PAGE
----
Fry's dismissal of climate change is based entirely on his observation of "two successive winters of record snow and cold" - even though he claims to accept that the previous decade showed considerable warming.
As a respected historian, one might hope he would appreciate the fact that short-term fluctuations say nothing about long-term trends. And, frankly, he embarrasses himself by basing most of his argument on anecdotal evidence from his own direct experience, which I assume is in his mind more reliable than the global network of calibrated instruments, satellite observations and historical records on which climate science is based (hypocritically, he accuses UK ministers at Cancun of doing the same thing).
But Fry is not interested in science, and in fact the word is not used once in his article. Instead he sees climate change as nothing but a "big, leftist theory". It's true that some left-leaning groups have adopted scientific findings for their own advantage, and they often get their facts wrong. But it is disappointing on Fry's part to ignore the science, and to imply (in my reading of it) that the politics came first. Does he genuinely believe, like innumerous internet conspiracy theorists, that thousands of disparate scientists scattered across the globe who have found evidence for warming over several decades all did so for some common political agenda?
Yes there are uncertainties in the science, and many qualified sceptics (I include myself in this group to some degree), but the fact that such a diverse group of people have all reached similar conclusions cannot be ignored, whether you fully understand the science or not.
Climatology is perhaps unique among scientific fields in having produced strong evidence that our way of life is having adverse effects on the world, so it is inevitable it has become embroiled in politics. But the raison d'etre of any good scientist is striving to be objective and rational. It is insulting to tar them with the same brush as impulsive political radicals, and even more so to ignore them completely.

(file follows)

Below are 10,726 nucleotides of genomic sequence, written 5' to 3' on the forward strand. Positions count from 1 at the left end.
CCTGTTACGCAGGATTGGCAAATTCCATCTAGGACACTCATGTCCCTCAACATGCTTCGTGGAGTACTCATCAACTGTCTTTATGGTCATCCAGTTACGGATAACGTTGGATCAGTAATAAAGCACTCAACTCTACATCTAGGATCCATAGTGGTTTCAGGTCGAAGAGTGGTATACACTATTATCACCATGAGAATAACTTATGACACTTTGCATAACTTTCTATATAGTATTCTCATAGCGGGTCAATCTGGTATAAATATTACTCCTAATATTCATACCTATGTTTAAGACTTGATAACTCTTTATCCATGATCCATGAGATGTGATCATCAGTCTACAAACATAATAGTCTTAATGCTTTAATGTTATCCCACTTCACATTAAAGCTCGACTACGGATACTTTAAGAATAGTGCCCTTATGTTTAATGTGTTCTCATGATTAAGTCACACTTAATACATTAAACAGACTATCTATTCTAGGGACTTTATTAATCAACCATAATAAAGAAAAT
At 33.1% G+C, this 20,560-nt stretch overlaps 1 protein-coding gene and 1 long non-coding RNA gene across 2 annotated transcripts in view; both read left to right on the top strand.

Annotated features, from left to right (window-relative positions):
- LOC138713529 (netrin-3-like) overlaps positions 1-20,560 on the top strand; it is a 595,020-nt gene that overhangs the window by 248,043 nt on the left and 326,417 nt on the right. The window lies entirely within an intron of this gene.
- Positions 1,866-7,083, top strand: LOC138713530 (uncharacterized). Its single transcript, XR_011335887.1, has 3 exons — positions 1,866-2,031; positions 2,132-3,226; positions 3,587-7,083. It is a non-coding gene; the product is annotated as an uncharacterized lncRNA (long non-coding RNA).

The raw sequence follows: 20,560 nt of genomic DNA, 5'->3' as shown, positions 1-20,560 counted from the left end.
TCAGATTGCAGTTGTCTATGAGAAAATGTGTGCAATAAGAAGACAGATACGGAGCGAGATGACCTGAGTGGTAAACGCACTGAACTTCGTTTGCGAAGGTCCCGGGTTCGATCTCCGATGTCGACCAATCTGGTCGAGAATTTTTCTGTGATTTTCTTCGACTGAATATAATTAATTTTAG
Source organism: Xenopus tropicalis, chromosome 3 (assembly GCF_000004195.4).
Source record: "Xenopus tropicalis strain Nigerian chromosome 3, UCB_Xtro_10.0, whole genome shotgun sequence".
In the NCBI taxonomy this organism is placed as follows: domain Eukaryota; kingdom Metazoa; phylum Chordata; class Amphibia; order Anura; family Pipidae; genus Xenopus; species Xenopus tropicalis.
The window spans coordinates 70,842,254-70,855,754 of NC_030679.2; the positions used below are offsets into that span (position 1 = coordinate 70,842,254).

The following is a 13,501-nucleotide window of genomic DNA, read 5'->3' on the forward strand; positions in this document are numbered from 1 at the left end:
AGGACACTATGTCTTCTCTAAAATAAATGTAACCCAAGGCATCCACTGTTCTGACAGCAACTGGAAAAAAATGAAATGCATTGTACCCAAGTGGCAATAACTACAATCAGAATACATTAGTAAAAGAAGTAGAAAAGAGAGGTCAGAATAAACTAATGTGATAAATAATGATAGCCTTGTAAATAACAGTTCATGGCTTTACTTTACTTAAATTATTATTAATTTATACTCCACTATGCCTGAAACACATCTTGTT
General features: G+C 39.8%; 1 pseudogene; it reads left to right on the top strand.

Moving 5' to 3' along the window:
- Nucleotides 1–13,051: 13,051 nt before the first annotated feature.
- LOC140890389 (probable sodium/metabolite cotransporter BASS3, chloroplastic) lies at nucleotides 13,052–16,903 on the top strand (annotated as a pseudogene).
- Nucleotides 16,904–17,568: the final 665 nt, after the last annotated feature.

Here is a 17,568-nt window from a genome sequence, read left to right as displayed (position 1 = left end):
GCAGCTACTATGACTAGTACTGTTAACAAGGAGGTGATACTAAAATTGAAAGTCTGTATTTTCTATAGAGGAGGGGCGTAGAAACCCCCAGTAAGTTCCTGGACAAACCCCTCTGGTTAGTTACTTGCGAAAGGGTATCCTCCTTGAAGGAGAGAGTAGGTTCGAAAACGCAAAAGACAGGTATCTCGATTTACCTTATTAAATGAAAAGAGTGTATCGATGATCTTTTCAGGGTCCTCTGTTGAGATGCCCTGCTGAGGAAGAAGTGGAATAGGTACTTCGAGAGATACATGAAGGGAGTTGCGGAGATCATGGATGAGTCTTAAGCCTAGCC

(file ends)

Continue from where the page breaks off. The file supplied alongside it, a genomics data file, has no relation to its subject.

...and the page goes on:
TIM D REID
Postdoctoral research assistant, the University of Edinburgh School of Geosciences
Mr FRY'S thesis might reasonably be summarised as follows: it is snowing outside my house; it hasn't snowed like this for years. I gather it has been snowing elsewhere too. Global warming cannot be happening.
The UK covers 0.05 per cent of the world's surface. Mr Fry's front doorstep rather less. Over the whole northern hemisphere, last winter was the fifth-warmest on record. In the southern hemisphere, the summer was the warmest on record.In the American Proceedings of the National Academy of Sciences, June 2010, an assessment of the weight of opinion on climate change within the climate science community was made. Some 97-98 per cent of the climate researchers most actively publishing in the field supported the views expressed by the Intergovernmental Panel on Climate Change (IPCC) that man-made warming was happening. Mr Fry doesn't explain why we should prefer his thesis over the experts.
When some of our unscrupulous ancestors realised that if they frighten the most gullible they could get them to react completely out of character, they decided to blame abnormal weather conditions on the behaviour of witches, to convince the gullible that all witches should be burnt at the stake. So when today's "climate change" soothsayers set out to frighten the gullible we shouldn't be too surprised that they also react violently, or are the "greens" using the predicable behaviour of the most gullible (today's climate extremists) as part of their left-wing plan to change the world?